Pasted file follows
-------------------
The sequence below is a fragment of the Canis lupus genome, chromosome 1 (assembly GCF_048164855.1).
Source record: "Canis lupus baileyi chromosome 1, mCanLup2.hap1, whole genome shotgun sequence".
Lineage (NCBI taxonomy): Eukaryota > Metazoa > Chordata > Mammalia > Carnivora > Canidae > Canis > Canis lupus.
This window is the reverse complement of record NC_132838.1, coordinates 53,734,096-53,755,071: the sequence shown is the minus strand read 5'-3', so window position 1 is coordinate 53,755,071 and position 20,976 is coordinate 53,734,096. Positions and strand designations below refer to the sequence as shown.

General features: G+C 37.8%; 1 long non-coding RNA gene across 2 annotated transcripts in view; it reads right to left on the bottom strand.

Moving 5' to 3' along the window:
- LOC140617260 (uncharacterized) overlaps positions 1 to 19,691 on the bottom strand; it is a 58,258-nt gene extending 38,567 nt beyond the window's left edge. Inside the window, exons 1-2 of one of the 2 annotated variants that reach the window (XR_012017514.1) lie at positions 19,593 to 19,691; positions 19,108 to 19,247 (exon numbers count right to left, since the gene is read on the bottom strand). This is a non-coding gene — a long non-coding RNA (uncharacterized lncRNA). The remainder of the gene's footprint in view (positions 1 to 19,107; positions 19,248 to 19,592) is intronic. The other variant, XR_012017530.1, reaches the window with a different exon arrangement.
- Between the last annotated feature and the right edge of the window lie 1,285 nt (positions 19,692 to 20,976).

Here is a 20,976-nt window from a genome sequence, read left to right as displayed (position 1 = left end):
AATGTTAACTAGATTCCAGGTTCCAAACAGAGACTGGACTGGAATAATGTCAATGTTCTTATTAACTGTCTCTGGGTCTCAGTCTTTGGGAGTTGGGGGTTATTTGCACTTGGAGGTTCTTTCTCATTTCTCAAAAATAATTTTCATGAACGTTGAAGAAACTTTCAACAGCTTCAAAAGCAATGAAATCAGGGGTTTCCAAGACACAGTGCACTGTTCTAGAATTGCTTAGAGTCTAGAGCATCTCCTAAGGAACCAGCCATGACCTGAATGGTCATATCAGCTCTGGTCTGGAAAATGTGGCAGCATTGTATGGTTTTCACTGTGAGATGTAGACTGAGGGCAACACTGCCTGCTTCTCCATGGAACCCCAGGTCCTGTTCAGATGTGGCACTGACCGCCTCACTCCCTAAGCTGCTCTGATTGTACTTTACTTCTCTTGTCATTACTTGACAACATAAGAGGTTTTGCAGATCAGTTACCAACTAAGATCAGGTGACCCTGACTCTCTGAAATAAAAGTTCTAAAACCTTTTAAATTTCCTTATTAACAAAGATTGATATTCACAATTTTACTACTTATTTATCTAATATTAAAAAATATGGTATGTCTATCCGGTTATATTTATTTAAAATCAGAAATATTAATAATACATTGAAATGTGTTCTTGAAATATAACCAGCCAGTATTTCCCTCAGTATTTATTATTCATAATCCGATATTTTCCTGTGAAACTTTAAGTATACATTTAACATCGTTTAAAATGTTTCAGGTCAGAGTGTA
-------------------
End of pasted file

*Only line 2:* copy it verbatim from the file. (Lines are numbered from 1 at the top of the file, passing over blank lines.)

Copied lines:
Source record: "Canis lupus baileyi chromosome 1, mCanLup2.hap1, whole genome shotgun sequence".